Your doctor can refer to this as phacoemulsification. Your cornea receives a very small cut from the surgeon. Your eye is implanted with a tiny device that emits ultrasonic waves that disperse your clouded lens. The artificial lens is then inserted after the parts have been removed.

  • Large-incision surgery:

Larger cataracts that threaten the eye’s clarity more than usual are more likely to need treatment than smaller cataracts. The process is also known as extracapsular cataract extraction. Your doctor will remove your clouded lens in its entirety and then insert a synthetic lens in its place. This operation will likely take you a little longer to recover from than the small-incision kind.

  • Femtosecond laser surgery

Your surgeon will use a laser to cut the lens in two during this surgery. The replacement lens will then be inserted, just like with the other varieties. If you also have astigmatism, a corneal curvature that causes your vision to be hazy, your doctor might advise you to try this. Your surgeon doing cataract surgery on you can correct this by reshaping your cornea using a laser.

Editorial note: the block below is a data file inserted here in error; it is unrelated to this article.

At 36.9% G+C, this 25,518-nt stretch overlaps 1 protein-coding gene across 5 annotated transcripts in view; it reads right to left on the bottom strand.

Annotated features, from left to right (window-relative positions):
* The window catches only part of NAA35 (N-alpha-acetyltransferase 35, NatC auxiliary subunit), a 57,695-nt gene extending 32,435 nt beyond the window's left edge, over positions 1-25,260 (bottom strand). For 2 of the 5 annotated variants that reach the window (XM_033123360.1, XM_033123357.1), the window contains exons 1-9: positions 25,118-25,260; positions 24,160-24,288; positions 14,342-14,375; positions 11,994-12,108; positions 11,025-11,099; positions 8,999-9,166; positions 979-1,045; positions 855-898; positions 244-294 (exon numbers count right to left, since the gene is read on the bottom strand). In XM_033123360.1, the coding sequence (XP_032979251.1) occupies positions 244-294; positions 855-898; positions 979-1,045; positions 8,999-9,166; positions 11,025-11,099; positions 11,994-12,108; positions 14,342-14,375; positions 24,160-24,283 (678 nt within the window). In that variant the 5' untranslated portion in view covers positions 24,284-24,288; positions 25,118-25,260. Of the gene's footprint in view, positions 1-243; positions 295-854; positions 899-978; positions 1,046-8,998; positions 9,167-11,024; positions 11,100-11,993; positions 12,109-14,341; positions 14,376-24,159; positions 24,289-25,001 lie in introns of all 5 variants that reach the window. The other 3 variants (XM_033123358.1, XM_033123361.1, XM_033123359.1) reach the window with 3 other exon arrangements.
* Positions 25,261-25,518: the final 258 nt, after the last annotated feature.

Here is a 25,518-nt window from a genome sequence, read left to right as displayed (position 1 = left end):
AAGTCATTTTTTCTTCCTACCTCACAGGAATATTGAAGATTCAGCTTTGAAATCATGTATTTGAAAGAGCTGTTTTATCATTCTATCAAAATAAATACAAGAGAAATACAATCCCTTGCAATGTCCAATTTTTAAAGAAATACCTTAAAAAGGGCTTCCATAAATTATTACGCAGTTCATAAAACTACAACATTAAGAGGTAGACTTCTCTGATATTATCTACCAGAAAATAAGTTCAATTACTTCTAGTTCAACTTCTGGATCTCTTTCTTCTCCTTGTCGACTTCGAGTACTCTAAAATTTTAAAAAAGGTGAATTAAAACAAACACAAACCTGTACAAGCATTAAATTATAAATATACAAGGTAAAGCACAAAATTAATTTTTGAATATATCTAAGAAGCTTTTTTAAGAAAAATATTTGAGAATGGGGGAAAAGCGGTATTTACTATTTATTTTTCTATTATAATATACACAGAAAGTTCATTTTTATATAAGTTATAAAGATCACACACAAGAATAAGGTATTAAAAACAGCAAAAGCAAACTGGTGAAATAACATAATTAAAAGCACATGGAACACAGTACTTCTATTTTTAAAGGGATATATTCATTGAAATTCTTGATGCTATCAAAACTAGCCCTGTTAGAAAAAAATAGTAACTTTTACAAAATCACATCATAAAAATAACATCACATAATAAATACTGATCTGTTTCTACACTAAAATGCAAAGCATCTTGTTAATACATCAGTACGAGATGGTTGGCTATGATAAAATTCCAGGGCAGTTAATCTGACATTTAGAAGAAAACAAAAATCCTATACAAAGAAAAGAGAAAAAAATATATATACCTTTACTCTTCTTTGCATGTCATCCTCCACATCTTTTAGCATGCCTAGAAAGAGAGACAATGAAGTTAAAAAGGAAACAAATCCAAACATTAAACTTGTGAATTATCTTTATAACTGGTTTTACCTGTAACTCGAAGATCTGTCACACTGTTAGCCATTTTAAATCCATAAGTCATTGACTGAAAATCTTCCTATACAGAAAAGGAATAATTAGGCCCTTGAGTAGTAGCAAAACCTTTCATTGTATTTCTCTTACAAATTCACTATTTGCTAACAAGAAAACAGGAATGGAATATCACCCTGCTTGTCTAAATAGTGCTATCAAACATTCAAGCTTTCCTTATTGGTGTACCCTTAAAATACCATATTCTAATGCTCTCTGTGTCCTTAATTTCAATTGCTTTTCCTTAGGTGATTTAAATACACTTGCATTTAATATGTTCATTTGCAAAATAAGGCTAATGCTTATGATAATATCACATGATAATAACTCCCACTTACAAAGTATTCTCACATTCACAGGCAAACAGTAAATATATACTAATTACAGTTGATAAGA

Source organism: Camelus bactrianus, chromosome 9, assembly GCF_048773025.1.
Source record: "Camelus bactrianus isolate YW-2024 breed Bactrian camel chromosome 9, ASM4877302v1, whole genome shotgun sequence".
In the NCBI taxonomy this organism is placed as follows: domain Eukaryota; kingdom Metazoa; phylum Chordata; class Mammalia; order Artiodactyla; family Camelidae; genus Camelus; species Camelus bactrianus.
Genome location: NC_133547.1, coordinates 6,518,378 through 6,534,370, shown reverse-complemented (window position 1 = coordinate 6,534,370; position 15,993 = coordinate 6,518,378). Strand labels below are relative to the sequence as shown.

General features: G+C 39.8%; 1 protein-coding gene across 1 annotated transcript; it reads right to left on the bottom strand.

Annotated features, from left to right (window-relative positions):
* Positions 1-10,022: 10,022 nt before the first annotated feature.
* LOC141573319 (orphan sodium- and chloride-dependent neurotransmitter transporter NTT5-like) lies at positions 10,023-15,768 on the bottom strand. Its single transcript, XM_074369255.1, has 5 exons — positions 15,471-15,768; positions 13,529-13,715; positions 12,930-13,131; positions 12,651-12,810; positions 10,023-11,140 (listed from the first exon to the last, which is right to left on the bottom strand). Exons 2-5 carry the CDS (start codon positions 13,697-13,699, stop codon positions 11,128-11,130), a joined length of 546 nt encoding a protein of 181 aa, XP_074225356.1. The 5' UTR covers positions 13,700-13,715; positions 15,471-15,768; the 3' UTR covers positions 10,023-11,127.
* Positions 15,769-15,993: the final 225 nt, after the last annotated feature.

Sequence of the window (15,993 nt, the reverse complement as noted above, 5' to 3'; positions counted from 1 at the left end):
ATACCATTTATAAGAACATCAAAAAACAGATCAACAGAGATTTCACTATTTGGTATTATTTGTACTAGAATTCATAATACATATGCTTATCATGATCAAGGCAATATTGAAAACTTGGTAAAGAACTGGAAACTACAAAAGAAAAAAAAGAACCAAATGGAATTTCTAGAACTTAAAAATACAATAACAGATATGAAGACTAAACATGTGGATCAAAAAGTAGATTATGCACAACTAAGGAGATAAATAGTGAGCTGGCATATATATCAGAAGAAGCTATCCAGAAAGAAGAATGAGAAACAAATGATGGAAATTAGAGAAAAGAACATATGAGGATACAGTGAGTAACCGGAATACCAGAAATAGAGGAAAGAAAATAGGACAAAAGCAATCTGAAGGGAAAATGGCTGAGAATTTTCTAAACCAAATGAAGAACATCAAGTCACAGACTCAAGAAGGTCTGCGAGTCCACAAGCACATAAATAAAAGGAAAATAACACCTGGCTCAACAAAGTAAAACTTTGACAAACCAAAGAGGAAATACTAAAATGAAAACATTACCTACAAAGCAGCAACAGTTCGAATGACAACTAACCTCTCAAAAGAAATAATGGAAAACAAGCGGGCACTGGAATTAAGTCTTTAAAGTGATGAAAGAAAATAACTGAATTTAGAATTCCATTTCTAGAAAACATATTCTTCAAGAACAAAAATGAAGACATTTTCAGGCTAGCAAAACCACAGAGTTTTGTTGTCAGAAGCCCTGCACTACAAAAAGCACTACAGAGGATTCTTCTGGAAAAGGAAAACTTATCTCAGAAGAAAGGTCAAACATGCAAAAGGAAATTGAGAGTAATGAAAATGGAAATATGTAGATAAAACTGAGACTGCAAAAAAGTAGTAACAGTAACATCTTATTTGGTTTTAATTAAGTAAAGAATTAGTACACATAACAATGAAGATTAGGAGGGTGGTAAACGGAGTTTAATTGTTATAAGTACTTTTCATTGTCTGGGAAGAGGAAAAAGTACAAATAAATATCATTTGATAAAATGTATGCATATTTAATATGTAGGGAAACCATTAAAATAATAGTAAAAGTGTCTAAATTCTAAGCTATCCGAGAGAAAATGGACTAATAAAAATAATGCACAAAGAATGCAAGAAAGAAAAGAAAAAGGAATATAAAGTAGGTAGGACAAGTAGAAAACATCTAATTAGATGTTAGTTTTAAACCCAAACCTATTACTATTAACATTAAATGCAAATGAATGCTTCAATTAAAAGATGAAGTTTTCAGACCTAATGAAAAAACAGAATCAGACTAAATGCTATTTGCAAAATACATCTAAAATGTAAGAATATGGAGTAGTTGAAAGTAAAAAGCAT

The Final thoughts:

  • There is no known technique to prevent cataracts because doctors are unsure about what specifically causes them.
  • However, because glaucoma and other problems like cataracts are prevalent in older folks, it’s crucial to have frequent eye exams.
  • If you have a history of eye issues in your family or have been exposed to substances that could harm your eyes, this is extremely important.
  • Adults should visit an eye doctor annually beginning at age 50 and at least every two years prior to that.

You might require more frequent eye exams if you have a history of eye issues or other health issues, such diabetes, that increase your risk for eye illness.